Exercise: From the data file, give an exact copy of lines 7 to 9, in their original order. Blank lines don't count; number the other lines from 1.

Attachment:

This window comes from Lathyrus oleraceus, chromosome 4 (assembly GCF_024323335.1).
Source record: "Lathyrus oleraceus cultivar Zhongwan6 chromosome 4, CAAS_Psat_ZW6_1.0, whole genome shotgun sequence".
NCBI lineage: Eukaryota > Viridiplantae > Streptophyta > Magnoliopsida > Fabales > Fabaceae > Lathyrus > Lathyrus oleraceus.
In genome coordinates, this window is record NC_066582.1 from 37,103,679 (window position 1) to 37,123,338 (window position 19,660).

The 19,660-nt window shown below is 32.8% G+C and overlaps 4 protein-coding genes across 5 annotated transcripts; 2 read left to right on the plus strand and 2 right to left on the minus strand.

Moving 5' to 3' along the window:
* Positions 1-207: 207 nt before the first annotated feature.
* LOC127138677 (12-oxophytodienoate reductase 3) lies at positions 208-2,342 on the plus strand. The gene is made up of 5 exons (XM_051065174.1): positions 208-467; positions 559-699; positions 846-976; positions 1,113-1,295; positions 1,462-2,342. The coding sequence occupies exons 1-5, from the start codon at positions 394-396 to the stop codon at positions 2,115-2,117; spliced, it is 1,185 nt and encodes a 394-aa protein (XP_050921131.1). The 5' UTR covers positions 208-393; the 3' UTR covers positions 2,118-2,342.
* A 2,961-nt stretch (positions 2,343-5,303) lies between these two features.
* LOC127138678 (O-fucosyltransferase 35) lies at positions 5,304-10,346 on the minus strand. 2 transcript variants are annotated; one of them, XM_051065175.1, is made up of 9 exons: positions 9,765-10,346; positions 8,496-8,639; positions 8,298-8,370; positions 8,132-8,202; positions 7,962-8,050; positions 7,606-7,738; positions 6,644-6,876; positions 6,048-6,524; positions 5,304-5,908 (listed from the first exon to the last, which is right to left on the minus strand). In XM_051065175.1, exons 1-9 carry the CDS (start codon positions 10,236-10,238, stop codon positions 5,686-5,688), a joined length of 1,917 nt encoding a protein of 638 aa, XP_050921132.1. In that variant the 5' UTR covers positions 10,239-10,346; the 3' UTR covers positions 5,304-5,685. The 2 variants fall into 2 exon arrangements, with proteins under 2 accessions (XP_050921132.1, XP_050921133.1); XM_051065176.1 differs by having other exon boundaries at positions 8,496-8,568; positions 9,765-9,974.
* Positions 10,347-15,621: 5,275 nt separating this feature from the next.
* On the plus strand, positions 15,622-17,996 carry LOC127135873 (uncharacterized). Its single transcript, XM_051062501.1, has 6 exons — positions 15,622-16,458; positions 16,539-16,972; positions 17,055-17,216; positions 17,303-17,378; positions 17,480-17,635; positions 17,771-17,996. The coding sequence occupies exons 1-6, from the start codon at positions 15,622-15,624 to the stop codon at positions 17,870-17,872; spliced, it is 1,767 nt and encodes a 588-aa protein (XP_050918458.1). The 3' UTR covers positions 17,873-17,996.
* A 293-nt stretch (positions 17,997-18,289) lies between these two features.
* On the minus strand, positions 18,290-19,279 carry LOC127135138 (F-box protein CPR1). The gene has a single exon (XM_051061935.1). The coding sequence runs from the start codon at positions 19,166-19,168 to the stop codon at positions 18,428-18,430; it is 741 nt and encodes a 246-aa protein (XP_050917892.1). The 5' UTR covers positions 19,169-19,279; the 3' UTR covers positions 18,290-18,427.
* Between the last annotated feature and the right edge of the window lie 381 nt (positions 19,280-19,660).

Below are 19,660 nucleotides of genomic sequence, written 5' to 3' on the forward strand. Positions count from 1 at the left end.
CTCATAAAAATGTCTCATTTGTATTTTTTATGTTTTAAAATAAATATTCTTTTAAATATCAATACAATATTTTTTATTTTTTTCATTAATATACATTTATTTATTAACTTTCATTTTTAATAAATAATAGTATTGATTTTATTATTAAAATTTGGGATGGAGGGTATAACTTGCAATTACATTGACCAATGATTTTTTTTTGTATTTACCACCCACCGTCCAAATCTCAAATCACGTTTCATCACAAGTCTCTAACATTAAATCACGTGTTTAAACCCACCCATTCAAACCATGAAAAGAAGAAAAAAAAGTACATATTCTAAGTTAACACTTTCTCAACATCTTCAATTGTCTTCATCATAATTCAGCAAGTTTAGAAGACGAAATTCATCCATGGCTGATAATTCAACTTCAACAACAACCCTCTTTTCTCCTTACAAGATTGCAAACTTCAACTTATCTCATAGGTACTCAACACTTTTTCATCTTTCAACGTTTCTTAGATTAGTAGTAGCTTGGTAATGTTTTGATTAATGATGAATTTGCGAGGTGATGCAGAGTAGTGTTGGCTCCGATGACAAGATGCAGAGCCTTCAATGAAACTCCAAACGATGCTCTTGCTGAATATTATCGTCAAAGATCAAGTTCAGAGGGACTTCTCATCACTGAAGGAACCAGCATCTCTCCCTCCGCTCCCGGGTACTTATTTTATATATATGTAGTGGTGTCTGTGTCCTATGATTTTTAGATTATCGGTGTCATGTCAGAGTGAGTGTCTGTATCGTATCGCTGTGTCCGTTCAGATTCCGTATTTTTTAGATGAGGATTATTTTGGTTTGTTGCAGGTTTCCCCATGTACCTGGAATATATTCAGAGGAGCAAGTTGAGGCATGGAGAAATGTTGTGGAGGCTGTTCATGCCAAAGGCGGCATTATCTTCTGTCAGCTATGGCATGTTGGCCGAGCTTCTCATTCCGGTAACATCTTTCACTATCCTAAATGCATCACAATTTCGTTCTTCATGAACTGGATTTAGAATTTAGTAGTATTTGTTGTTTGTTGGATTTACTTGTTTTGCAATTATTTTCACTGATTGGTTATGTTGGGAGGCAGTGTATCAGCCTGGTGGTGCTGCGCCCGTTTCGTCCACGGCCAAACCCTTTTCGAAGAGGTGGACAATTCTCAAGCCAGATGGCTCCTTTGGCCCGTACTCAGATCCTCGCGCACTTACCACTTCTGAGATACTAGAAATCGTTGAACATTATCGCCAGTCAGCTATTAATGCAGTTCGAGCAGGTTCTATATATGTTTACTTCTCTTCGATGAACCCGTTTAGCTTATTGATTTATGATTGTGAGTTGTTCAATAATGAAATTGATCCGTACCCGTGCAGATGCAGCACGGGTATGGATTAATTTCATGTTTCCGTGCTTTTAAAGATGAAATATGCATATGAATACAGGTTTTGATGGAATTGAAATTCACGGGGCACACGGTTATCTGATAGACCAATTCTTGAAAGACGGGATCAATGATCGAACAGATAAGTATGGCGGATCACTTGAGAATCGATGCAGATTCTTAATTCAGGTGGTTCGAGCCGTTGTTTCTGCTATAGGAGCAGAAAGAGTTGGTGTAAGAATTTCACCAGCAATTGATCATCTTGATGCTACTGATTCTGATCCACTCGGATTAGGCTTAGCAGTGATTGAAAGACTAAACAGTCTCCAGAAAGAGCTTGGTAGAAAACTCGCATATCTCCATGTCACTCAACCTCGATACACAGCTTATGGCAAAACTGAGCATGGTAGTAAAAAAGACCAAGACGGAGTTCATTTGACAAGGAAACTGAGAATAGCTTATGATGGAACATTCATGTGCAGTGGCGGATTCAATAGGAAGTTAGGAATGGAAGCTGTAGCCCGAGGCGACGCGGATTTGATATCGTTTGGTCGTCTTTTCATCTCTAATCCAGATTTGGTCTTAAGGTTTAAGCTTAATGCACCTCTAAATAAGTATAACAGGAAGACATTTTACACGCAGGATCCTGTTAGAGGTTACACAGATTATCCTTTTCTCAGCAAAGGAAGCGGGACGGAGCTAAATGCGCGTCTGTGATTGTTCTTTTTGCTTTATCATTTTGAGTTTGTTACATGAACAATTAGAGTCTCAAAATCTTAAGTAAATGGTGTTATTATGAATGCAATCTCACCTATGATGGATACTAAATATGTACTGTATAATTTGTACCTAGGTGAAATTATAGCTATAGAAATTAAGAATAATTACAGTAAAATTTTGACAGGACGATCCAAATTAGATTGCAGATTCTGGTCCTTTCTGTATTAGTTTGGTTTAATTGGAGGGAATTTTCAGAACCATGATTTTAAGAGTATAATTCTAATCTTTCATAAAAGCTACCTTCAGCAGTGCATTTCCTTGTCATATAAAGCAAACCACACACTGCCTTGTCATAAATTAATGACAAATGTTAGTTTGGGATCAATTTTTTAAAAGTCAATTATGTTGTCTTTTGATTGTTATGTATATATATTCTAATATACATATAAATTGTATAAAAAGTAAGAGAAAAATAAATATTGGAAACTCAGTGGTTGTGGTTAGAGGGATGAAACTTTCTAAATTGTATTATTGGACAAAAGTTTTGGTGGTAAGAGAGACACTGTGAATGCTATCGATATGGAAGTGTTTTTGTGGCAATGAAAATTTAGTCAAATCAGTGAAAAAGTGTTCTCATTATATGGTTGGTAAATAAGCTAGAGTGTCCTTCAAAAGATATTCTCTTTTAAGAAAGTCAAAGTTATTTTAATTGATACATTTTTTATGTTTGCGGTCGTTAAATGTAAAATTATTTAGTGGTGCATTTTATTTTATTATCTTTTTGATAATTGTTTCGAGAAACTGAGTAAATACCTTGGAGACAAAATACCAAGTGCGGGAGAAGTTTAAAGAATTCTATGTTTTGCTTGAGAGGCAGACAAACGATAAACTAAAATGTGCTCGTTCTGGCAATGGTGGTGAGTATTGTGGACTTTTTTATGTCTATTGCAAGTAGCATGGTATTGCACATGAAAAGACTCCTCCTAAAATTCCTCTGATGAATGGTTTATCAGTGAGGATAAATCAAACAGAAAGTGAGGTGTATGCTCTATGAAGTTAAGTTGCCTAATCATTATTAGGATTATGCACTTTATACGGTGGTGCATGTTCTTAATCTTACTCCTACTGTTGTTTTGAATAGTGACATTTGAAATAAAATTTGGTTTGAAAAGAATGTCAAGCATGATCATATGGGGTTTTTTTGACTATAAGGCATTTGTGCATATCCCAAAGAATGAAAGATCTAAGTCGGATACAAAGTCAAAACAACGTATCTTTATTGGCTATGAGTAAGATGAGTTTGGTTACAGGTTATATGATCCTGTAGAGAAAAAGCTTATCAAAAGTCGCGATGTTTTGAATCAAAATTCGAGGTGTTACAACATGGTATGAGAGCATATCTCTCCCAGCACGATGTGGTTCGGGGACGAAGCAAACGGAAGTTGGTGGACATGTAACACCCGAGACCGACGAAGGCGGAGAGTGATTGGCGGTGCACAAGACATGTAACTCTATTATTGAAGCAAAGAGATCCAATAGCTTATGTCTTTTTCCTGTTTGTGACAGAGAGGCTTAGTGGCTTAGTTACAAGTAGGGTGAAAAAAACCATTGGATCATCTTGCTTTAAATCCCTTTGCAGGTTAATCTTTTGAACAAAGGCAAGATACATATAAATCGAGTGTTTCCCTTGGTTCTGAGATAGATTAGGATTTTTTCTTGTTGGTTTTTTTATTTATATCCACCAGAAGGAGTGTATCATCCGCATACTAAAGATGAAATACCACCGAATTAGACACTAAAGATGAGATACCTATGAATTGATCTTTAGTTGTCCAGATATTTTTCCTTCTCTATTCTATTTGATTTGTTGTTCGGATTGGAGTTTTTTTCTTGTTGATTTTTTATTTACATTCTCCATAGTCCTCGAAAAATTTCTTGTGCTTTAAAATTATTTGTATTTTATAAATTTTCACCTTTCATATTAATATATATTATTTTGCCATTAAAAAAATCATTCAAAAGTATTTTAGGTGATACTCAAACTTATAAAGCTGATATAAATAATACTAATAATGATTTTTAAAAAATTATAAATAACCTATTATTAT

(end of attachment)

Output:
* Positions 1-207: 207 nt before the first annotated feature.
* LOC127138677 (12-oxophytodienoate reductase 3) lies at positions 208-2,342 on the plus strand. The gene is made up of 5 exons (XM_051065174.1): positions 208-467; positions 559-699; positions 846-976; positions 1,113-1,295; positions 1,462-2,342. The coding sequence occupies exons 1-5, from the start codon at positions 394-396 to the stop codon at positions 2,115-2,117; spliced, it is 1,185 nt and encodes a 394-aa protein (XP_050921131.1). The 5' UTR covers positions 208-393; the 3' UTR covers positions 2,118-2,342.
* A 2,961-nt stretch (positions 2,343-5,303) lies between these two features.